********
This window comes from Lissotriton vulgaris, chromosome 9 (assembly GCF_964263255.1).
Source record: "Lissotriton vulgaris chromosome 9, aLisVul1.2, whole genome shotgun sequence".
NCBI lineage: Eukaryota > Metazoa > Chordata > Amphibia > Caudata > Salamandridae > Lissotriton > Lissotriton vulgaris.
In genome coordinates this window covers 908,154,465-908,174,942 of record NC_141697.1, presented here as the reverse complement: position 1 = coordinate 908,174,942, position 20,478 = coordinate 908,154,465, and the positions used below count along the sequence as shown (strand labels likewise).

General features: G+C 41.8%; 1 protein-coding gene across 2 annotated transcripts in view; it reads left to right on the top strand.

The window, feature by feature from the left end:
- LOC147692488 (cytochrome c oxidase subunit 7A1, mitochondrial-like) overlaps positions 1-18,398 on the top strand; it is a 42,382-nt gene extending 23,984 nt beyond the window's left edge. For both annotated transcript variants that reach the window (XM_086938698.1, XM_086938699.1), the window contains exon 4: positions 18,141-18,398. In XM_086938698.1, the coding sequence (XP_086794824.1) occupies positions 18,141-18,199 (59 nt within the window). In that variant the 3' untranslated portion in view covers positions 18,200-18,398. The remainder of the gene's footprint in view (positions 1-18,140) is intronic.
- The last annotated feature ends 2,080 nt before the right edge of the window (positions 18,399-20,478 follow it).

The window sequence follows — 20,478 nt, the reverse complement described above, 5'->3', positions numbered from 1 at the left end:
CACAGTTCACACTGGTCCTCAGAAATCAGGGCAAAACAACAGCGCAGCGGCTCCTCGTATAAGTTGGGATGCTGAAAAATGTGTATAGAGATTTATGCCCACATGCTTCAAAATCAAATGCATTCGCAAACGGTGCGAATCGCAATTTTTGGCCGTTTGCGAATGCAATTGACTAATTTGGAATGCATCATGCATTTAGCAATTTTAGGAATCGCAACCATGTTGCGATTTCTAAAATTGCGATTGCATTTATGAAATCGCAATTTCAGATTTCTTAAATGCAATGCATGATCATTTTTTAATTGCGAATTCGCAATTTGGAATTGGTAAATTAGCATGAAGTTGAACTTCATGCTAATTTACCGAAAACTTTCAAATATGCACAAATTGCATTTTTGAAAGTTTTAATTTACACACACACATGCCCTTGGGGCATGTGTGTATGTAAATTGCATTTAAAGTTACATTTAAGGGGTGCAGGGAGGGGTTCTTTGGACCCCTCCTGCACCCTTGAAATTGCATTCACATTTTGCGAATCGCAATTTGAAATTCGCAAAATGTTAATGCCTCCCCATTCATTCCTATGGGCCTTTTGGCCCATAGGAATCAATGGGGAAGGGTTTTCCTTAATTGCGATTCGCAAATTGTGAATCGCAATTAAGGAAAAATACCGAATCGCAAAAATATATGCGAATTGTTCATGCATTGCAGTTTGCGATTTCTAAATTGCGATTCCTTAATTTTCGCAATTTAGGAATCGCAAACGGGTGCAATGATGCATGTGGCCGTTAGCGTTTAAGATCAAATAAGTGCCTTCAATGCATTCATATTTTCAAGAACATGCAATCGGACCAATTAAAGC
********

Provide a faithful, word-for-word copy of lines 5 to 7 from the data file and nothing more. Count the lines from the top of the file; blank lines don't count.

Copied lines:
General features: G+C 41.8%; 1 protein-coding gene across 2 annotated transcripts in view; it reads left to right on the top strand.

The window, feature by feature from the left end:
- LOC147692488 (cytochrome c oxidase subunit 7A1, mitochondrial-like) overlaps positions 1-18,398 on the top strand; it is a 42,382-nt gene extending 23,984 nt beyond the window's left edge. For both annotated transcript variants that reach the window (XM_086938698.1, XM_086938699.1), the window contains exon 4: positions 18,141-18,398. In XM_086938698.1, the coding sequence (XP_086794824.1) occupies positions 18,141-18,199 (59 nt within the window). In that variant the 3' untranslated portion in view covers positions 18,200-18,398. The remainder of the gene's footprint in view (positions 1-18,140) is intronic.